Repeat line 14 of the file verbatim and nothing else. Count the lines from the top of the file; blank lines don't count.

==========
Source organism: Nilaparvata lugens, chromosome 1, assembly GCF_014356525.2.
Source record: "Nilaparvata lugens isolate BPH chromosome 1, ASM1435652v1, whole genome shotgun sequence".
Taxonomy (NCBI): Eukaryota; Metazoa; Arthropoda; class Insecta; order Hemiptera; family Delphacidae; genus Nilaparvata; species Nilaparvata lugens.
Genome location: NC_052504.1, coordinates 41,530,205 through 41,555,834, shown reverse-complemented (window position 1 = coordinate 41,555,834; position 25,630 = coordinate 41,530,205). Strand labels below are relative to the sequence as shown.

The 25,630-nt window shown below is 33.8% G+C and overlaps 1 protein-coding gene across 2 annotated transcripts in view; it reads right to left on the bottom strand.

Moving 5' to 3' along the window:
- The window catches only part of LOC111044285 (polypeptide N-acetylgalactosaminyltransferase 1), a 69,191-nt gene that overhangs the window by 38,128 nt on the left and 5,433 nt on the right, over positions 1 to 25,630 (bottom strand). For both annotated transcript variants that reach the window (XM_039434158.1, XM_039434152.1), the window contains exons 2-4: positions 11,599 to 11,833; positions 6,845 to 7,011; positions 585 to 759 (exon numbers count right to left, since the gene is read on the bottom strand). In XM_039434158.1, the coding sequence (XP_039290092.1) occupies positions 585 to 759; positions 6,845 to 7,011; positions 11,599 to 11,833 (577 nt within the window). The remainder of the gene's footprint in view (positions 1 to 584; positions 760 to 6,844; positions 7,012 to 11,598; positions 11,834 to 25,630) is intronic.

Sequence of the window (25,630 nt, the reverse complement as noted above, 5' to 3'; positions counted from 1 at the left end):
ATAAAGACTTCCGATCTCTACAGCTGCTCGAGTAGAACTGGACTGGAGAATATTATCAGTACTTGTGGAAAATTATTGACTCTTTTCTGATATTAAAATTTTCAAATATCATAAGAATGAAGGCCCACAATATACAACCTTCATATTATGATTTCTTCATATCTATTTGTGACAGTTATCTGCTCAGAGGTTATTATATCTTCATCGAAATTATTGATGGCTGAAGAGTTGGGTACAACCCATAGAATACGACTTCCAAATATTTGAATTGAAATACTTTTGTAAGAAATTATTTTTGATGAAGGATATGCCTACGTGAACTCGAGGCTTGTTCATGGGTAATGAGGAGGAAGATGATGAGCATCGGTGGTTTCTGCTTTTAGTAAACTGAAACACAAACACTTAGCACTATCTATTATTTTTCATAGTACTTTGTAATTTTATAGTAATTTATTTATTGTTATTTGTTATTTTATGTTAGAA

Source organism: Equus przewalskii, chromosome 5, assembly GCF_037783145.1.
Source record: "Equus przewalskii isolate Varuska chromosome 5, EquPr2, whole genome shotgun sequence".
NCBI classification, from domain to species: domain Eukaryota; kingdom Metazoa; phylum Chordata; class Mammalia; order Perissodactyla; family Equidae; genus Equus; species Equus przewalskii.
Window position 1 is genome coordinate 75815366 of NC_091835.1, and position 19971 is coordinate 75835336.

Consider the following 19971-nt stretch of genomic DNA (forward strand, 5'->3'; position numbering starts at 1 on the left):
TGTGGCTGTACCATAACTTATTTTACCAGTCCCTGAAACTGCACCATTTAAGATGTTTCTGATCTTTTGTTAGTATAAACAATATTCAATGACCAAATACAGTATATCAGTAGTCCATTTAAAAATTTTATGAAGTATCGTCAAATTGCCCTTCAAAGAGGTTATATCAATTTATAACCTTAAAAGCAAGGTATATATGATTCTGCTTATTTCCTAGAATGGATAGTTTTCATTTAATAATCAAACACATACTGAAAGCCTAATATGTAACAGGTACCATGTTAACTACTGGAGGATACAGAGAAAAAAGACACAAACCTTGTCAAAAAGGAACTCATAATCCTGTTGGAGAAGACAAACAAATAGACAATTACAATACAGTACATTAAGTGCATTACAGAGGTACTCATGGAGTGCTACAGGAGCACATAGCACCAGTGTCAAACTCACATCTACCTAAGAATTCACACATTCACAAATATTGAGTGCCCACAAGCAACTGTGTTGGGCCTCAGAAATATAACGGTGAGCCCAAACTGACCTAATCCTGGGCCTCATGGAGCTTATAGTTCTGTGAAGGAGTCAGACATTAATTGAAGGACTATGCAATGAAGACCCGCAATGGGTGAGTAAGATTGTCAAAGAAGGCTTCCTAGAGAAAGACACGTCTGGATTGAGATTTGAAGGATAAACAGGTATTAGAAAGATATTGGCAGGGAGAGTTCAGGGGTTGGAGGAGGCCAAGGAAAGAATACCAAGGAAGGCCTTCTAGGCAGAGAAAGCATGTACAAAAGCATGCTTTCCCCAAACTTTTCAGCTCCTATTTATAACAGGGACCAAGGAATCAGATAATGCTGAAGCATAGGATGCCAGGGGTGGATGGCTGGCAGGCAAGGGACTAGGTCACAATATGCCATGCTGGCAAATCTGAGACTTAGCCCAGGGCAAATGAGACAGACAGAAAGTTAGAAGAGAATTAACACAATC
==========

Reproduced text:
Consider the following 19971-nt stretch of genomic DNA (forward strand, 5'->3'; position numbering starts at 1 on the left):